The lion's share of construction funding is contained in the budget for the Facilities Commission, which has been granted $1.34 billion in its total budget for the next two fiscal years. That figure is a more than 600-percent boost from its current budget of $187.9 million. 

Most of the Facilities Commission funding (via revenue bonds) - $983.6 million - is set aside for construction of new state buildings. The projects include two office buildings and two parking structures in the Capitol Complex ($509.9 million) with walkable underground utility tunnels ($71.3 million); an office building and parking structure in North Austin ($186.4 million); new Department of Motor Vehicles headquarters ($58 million); new facility and parking structure at the G.J. Sutton Building in San Antonio($132 million); new parking garage for the Elias Ramirez Building in Houston ($26 million). 

The rest of the Facilities Commission funding - about $217 million - is dedicated for health and safety and deferred maintenance projects at state facilities, along with an additional roughly $20 million for emergency repairs in the current budget. Those emergency repairs include $9.5 million for general health and safety concerns at state buildings and $10.9 million for repairs at the Texas School for the Deaf. 

Other state departments receiving deferred maintenance funding include Transportation ($200 million), Parks and Wildlife ($91 million), Criminal Justice ($60 million), Public Safety ($21 million), Military ($19.5 million), Historical Commission ($825,000). Deferred maintenance funding, though approved in the budget, will need to be approved by a joint oversight committee made of three House members appointed by the speaker and three Senate members appointed by the lieutenant governor. The members will be chosen by July 1, 2015 and will be tasked with assigning funding and reporting facilities updates to the Legislature.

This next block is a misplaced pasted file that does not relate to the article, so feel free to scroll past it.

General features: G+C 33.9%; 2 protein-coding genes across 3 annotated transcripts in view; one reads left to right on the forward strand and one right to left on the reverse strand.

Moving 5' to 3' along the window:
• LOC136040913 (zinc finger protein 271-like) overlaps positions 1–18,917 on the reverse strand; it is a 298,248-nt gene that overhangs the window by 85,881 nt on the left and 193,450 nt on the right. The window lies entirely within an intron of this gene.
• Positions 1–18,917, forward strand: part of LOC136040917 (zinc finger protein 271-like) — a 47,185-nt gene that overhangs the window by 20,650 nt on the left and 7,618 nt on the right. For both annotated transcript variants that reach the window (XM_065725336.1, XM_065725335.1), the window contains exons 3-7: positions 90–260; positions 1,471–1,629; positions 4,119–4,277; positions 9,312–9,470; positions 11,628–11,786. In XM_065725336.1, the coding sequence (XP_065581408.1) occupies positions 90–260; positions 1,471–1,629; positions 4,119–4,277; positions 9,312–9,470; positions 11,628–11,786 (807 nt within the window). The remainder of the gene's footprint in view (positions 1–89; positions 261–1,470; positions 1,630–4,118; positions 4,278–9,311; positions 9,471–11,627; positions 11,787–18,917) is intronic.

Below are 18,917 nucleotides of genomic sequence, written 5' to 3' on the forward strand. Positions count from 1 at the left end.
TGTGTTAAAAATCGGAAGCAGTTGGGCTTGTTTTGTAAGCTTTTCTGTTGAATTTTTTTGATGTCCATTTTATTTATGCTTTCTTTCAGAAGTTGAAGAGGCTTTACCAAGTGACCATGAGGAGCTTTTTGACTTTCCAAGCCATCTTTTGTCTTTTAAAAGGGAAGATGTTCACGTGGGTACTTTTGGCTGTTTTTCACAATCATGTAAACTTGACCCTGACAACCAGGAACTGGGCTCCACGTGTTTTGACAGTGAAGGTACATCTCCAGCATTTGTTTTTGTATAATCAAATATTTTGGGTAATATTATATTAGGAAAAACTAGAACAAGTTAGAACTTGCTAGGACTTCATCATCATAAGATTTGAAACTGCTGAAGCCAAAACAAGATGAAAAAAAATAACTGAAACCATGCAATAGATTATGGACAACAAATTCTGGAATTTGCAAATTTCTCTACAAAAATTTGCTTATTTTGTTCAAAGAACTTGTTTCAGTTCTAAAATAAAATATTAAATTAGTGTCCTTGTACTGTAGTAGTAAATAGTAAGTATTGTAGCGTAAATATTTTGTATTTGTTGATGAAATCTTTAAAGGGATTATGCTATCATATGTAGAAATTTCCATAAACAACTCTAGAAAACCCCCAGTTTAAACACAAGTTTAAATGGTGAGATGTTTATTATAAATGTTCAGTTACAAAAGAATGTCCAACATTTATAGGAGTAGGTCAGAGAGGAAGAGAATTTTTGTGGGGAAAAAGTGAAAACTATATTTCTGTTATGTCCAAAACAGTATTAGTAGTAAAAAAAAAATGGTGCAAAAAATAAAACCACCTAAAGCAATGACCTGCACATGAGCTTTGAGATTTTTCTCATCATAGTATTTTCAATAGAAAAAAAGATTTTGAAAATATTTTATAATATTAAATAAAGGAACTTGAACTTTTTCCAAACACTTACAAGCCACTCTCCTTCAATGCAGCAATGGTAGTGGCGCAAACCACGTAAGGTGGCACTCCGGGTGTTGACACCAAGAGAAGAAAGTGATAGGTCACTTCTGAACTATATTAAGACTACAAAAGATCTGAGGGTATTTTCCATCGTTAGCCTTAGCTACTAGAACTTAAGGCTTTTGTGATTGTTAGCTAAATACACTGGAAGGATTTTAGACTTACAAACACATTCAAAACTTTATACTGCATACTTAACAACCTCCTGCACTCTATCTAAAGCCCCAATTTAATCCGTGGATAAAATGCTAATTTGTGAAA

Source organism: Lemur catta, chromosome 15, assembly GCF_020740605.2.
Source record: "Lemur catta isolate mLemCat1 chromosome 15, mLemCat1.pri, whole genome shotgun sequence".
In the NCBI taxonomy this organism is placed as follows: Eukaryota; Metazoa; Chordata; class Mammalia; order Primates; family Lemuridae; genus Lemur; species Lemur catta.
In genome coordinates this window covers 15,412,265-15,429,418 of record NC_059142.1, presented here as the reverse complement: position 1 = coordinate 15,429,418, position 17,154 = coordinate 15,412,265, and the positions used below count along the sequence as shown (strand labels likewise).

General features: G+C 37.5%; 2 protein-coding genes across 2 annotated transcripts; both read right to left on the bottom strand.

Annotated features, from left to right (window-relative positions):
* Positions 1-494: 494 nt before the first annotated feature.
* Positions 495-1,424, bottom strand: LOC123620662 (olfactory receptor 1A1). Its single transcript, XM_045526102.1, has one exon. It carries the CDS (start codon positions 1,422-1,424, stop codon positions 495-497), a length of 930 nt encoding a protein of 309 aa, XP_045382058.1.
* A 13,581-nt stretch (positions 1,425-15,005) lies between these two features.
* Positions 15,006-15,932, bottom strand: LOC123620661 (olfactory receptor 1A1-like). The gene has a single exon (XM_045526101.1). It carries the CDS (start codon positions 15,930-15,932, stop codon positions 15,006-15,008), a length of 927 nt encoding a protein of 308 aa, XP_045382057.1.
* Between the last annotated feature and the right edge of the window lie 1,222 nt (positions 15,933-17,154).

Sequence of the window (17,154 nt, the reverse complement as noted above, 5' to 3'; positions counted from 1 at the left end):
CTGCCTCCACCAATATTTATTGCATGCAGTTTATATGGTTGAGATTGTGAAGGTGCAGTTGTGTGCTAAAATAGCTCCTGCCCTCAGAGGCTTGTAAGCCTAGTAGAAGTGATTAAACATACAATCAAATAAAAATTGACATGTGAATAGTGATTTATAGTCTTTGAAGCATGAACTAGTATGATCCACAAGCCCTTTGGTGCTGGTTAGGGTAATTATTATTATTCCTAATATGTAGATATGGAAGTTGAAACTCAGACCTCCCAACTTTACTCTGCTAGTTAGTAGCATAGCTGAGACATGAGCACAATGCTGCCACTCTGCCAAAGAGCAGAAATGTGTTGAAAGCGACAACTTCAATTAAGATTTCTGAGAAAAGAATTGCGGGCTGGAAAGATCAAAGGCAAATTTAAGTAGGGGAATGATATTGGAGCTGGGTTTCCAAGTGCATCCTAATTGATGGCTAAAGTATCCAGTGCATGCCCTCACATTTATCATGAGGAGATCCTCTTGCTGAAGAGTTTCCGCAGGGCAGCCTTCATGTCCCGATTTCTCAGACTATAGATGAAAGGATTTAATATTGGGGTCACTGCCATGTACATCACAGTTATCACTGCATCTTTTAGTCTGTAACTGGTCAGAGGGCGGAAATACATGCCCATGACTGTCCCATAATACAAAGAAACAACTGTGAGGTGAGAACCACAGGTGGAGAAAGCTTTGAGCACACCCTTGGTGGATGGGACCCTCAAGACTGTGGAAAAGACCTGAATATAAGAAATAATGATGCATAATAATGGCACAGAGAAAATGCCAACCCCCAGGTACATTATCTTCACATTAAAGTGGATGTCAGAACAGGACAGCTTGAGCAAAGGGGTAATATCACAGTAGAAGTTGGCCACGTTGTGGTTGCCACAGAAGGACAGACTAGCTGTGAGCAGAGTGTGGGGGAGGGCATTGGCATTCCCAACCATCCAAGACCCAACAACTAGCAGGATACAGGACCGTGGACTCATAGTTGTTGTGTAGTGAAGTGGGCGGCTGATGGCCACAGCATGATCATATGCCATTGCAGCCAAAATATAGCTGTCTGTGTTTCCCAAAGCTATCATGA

The budget also contains $107.6 million in miscellaneous funding for the Facilities Commission. The projects include maintenance at the Capitol, Capitol Visitor Center and State History Museum ($15 million); courthouse preservation grants ($20 million); Historical Commission building repairs ($5.1 million); capital improvement grants for Parks and Wildlife ($12.5 million); Alamo master plan at General Land Office ($25 million). 
Across-the-board 25-percent cut to franchise tax heads to Abbott's desk  

Lawmakers fulfilled Gov. Greg Abbott's demand for business tax relief last week when they gave final approval to a business franchise tax cut totaling $2.56 billion over the next two years.